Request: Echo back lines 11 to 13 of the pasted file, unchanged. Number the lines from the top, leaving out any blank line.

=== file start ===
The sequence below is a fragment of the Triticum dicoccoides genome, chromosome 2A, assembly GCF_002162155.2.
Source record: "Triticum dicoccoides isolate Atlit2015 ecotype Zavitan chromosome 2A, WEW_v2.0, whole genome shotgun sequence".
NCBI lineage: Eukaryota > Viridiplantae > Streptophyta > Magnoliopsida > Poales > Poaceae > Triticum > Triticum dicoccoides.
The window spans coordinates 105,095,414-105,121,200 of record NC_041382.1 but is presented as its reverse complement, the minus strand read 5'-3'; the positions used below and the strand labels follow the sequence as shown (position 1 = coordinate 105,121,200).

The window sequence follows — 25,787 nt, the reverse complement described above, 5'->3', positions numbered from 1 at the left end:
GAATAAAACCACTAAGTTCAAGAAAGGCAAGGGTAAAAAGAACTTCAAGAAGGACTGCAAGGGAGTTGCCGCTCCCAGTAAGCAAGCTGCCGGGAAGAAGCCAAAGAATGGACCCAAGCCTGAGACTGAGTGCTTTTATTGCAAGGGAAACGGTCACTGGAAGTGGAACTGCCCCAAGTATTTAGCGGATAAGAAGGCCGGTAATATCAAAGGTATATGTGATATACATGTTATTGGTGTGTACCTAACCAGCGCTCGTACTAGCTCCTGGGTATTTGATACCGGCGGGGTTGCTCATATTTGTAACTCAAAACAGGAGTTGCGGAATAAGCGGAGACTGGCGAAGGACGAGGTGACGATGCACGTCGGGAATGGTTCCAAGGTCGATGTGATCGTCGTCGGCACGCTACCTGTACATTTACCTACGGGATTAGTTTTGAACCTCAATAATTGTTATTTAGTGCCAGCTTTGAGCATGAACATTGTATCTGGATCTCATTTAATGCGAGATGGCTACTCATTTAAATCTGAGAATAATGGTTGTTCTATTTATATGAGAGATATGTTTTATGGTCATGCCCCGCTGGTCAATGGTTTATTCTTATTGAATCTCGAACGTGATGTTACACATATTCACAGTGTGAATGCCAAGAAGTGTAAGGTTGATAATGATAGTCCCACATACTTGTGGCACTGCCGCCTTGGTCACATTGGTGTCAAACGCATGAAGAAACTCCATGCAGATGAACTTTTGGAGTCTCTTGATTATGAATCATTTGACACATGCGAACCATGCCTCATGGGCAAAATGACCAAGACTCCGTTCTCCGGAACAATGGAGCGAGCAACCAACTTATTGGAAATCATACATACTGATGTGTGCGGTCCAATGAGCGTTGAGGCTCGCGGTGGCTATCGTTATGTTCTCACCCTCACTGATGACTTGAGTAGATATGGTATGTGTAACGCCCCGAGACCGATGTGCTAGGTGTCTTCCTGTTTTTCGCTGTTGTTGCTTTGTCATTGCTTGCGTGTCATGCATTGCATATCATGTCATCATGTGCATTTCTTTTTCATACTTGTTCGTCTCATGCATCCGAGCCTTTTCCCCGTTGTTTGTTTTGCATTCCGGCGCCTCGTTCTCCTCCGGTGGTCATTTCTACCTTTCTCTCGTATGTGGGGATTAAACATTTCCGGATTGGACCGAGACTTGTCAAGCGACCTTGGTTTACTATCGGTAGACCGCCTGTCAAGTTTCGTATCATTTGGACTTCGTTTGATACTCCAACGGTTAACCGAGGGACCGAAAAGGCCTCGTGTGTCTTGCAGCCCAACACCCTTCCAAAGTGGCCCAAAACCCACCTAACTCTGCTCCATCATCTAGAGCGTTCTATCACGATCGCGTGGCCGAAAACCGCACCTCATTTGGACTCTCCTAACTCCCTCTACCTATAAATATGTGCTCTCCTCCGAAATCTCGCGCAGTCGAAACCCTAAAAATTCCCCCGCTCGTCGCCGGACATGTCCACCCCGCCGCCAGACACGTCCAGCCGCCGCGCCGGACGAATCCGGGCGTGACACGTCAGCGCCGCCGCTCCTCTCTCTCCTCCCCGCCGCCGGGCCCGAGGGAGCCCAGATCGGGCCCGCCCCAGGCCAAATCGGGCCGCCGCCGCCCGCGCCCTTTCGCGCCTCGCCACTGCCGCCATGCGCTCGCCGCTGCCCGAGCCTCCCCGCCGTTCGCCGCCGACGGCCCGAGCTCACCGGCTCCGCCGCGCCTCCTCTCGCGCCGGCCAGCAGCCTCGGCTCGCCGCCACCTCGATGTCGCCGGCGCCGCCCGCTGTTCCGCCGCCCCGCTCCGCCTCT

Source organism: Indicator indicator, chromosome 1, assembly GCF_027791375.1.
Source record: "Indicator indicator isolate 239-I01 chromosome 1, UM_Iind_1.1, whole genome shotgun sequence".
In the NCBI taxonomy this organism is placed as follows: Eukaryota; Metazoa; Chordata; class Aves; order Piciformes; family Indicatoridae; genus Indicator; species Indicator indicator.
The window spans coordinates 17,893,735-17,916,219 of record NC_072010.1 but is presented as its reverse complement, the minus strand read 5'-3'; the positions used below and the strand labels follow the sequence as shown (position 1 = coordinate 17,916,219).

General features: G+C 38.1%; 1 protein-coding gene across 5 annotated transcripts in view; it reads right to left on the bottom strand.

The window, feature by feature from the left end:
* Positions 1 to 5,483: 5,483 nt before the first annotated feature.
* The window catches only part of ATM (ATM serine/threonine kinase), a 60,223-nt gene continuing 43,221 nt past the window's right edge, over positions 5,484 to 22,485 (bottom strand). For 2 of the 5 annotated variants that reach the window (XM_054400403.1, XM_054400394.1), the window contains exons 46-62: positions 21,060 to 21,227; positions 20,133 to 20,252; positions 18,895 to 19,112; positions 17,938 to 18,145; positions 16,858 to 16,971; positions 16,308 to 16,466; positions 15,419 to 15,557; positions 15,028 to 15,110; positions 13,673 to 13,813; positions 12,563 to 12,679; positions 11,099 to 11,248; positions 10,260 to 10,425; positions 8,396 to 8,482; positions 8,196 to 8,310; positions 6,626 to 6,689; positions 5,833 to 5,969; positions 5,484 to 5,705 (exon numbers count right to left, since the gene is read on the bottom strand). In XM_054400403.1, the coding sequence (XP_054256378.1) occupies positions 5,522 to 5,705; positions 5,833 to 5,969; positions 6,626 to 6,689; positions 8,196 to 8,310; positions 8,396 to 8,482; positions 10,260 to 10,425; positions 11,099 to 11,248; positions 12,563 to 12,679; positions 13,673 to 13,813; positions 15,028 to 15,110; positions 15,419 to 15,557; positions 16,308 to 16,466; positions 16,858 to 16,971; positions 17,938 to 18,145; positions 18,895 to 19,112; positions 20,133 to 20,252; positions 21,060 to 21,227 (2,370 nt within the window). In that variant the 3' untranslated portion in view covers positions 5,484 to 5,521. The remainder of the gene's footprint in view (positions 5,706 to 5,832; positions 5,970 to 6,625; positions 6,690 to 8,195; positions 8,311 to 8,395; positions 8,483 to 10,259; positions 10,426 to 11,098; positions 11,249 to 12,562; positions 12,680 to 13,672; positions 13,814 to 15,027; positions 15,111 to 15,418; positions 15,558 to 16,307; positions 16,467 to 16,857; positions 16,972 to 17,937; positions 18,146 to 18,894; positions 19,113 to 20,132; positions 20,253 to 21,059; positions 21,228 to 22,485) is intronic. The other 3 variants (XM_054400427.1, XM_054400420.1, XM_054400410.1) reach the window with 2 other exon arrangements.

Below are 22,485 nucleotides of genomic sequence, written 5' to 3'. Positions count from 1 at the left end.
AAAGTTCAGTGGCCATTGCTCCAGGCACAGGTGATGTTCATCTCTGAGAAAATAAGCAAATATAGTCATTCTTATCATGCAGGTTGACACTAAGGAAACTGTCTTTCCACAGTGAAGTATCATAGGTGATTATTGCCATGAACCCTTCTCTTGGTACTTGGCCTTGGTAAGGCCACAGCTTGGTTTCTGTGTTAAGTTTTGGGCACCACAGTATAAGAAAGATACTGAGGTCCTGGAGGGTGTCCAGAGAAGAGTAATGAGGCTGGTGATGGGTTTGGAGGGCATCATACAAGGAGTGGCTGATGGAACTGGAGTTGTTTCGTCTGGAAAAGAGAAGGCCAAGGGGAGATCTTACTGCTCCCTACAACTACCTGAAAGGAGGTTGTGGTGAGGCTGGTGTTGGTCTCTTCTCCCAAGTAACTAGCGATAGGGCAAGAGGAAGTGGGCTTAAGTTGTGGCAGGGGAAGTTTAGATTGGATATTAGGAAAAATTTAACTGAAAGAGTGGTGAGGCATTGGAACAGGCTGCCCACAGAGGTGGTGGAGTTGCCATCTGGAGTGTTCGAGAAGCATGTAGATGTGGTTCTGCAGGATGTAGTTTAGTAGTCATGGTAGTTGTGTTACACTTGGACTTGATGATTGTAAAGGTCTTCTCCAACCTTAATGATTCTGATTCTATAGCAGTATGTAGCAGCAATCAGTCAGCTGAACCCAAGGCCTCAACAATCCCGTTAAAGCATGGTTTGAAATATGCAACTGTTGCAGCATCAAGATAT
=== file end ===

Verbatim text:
General features: G+C 38.1%; 1 protein-coding gene across 5 annotated transcripts in view; it reads right to left on the bottom strand.

The window, feature by feature from the left end:
* Positions 1 to 5,483: 5,483 nt before the first annotated feature.